Medical Breakthroughs: Risky, or Revolutionary?

September 7, 2016

Healthcare technology is an appealing sector to physicians for possible investment opportunities. But, while healthcare corporations can produce dramatic ups, they can similarly suffer extreme downs as well.

Medical breakthroughs can change the world. The discoveries of vaccines, antibiotics, and X-rays certainly did so for the better. Cultivating healthcare innovation is among the most virtuous objectives that a professional or an establishment can pursue. Curing illness and even helping people function at a better than 'normal' level is an appealing prospect that researchers spend years grasping for.

And consumers crave advances in health technology. Who wouldn’t want to take a vitamin that boosts immunity, or consume a drink that accentuates athletic performance? Investors chase opportunities to own a piece of a healthcare business that translates brand new scientific discoveries into tangible products, ready for everyday consumption. To top it all off, the story-behind-the-story of a new healthcare advancement is frequently an inspirational fairytale that is met with all around enthusiasm and excitement.

This makes healthcare technology an appealing sector to physicians for possible investment opportunities. But, while healthcare corporations can produce dramatic ups, they can similarly suffer extreme downs as well. A few well-known private companies that produce health products illustrate the real world fluctuations of medical technology.

When the exuberance is punished

Some medical industry sensations experience moments of less-than-stellar regard, particularly in light of swelling anticipation. The recent downfall of Theranos, the company that announced a revolutionary new technique for blood testing, is one of the latest examples of premature overblown optimism. Under investigation by the Securities and Exchange Commission, the privately held company is taking a few steps back as regulators have stepped in and put the brakes on unproven and possibly unreliable techniques.

Sensa, which became a household name as a result of extensive advertising, was marketed as a product to be sprinkled on food as a means to weight loss. However, the company was fined $26.5 million by the United States Federal Trade Commission, which deemed the claims as not scientifically supported. The money was then issued as refunds to customers.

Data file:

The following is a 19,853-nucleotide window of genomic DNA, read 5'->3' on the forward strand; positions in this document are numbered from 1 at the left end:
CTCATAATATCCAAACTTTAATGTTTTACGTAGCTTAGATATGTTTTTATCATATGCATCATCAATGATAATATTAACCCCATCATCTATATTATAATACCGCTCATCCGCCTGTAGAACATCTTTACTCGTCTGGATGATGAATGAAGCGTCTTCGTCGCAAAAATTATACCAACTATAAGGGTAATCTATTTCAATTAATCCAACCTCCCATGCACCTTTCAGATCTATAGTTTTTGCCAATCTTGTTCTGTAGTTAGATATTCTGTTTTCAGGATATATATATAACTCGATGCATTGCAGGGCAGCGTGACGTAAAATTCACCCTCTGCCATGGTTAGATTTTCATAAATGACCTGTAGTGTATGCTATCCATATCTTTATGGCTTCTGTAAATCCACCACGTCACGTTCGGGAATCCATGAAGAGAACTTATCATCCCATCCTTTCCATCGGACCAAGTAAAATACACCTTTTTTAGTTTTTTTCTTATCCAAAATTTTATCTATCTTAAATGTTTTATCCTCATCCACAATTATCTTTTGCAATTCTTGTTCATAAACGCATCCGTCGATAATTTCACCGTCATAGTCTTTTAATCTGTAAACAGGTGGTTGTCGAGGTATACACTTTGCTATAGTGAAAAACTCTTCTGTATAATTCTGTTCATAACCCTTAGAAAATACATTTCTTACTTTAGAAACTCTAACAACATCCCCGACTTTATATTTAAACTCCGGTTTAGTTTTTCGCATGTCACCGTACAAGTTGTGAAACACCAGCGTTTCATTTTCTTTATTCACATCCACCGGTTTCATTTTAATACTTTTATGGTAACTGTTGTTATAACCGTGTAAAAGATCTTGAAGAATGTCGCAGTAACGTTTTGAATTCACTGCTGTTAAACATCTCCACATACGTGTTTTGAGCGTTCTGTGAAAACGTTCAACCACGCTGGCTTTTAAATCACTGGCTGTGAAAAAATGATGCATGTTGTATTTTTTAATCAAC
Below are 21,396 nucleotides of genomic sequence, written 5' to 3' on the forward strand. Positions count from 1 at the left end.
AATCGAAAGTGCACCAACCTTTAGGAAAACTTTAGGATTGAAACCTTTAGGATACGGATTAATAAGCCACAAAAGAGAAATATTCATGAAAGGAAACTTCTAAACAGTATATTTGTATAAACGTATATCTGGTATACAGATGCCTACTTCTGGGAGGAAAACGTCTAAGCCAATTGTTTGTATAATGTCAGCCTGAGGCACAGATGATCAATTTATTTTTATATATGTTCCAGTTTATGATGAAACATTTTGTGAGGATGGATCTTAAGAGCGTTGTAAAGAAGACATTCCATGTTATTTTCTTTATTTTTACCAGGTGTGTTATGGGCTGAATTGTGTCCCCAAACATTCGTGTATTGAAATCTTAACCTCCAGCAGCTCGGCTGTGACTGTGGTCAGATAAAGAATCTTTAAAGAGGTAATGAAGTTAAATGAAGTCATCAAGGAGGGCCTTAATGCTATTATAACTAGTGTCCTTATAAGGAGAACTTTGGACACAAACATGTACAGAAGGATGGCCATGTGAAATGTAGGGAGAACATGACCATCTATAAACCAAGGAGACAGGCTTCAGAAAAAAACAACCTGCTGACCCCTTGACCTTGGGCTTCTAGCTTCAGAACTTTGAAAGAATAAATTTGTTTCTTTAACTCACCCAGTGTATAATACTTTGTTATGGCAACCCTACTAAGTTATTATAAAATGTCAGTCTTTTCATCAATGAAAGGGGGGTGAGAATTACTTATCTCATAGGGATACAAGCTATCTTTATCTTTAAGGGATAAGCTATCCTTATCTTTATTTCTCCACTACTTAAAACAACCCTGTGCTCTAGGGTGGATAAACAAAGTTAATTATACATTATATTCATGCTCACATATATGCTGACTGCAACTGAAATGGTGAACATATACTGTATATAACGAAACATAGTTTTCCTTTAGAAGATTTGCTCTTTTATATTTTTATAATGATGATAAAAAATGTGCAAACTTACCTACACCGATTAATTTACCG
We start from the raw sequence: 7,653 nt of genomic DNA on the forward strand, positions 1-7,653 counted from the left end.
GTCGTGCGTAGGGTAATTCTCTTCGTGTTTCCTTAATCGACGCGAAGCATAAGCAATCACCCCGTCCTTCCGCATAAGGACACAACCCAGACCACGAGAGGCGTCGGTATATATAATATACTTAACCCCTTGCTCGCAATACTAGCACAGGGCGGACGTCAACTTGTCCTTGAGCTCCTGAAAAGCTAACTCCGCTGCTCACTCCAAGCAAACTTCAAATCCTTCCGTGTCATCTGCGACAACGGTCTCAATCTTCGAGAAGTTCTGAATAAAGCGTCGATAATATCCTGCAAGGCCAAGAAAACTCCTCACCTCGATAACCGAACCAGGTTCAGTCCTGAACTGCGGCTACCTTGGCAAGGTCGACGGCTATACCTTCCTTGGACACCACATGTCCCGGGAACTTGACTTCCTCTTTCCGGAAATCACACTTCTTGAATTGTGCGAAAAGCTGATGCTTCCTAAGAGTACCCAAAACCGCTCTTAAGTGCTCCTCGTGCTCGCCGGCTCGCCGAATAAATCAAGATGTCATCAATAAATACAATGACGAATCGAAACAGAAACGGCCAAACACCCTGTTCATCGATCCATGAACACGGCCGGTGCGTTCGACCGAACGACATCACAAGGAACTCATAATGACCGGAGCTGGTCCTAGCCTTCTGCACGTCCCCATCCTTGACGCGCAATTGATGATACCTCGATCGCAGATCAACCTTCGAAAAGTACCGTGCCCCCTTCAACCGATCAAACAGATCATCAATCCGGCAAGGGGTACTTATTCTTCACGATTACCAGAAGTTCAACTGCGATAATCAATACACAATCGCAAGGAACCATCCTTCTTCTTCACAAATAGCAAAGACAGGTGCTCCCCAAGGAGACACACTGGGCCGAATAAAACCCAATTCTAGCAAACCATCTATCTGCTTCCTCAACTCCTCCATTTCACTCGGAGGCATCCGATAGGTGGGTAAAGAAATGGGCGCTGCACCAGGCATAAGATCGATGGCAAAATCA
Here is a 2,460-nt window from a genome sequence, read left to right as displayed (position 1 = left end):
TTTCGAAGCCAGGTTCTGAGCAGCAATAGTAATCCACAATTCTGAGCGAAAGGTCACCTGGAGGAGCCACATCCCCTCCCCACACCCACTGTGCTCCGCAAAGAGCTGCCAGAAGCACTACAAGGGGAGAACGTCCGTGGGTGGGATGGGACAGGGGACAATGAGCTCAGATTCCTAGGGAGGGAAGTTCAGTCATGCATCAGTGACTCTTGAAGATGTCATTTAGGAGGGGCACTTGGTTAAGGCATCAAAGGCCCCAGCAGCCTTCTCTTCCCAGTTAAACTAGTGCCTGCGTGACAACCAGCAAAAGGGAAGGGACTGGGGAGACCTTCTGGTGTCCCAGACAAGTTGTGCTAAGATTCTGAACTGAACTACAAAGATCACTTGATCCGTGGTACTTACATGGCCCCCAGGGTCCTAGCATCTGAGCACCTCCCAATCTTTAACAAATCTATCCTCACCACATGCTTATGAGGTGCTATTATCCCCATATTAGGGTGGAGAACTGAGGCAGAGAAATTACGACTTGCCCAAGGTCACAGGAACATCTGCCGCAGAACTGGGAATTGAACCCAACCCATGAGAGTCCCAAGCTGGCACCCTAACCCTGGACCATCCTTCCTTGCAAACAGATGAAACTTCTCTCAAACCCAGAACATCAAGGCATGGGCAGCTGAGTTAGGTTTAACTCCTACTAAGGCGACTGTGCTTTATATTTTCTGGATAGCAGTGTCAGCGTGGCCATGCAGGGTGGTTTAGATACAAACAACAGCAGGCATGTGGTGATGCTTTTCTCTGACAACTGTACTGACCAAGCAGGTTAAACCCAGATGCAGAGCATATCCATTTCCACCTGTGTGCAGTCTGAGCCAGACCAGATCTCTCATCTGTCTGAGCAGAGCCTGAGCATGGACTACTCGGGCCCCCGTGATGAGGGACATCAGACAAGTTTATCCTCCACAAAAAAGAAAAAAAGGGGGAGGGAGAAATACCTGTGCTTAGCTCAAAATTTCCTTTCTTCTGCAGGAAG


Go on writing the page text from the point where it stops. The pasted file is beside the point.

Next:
Another recent medical innovation, the Luminosity app, marketed as a way to improve performance through cognitive training, was ordered to pay $2 million to settle an FTC complaint regarding advertising language.

Are expectations fair?

Some companies continue to stand by their products even after regulatory setbacks. In fact, perhaps some of the products will be proven effective if more convincing and reproducible scientific evidence emerges once they are subjected to rigorous testing standards.

And, in many instances, new innovations that could cure disease or improve health can take excessively long to get to market. So, what qualifies as too soon? Could some companies that produce health products simply be the victims of overly stringent regulations or systems that unfairly demand early, overwhelmingly first-rate results? Or, are companies and investors rushing to get products out to consumers before the technology is properly fine-tuned for widespread general consumption?

Only time will tell if the setbacks we hear about on the news are bumps on the road to a flourishing company or the beginning of the end.

Should physicians invest in the healthcare sector?

Many doctors are hands-on investors, and the healthcare industry seems like a natural fit for physicians who already understand the science behind the dazzling marketing. In addition to the usual issues that are important when making investment decisions, there are further considerations that doctors need to take into account when approaching health sector investments, especially when it comes to investing in start-ups.

The Science

Doctors have enough medical knowledge to be able to understand the science behind new developments, even if those developments are in a different medical specialty. When the science behind a new development is still shaky, theoretical or not yet replicated, that doesn’t automatically discredit the new innovation, but it is reason to carefully pause and reconsider.

The Market

Some new ideas can sound very exciting, but do not necessarily suit many customers. Such products may be valuable to a limited number of people, but could be better brought to the public through grants or other non-profit sources of funding, rather than through a for profit investment model.

Practicality

There are cures for disease that can be impractical in mode of delivery and therefore, not useful. If the method of administration is so inconvenient, or if the product requires extreme care and meticulously precise conditions, it may not be ready for real life consumer use. While this does not always exclude a new product from becoming profitable, it can limit the potential due to excessive costs.

Price

If the price of the product is reasonable, then that makes it more likely to reach widespread use. However, sometimes, when it comes to pharmaceuticals and medical products, exorbitant prices are not a limiting factor to high volume. Nevertheless, it may be wiser in the long run, as well as more ethical, to avoid financial entanglements with companies that you believe to be taking advantage of payers and consumers.

The world of biotechnology can be an opportunity for physician investors. All investments have a degree of unpredictability, and doctors can approach health care investments with an extra source of knowledge and insight.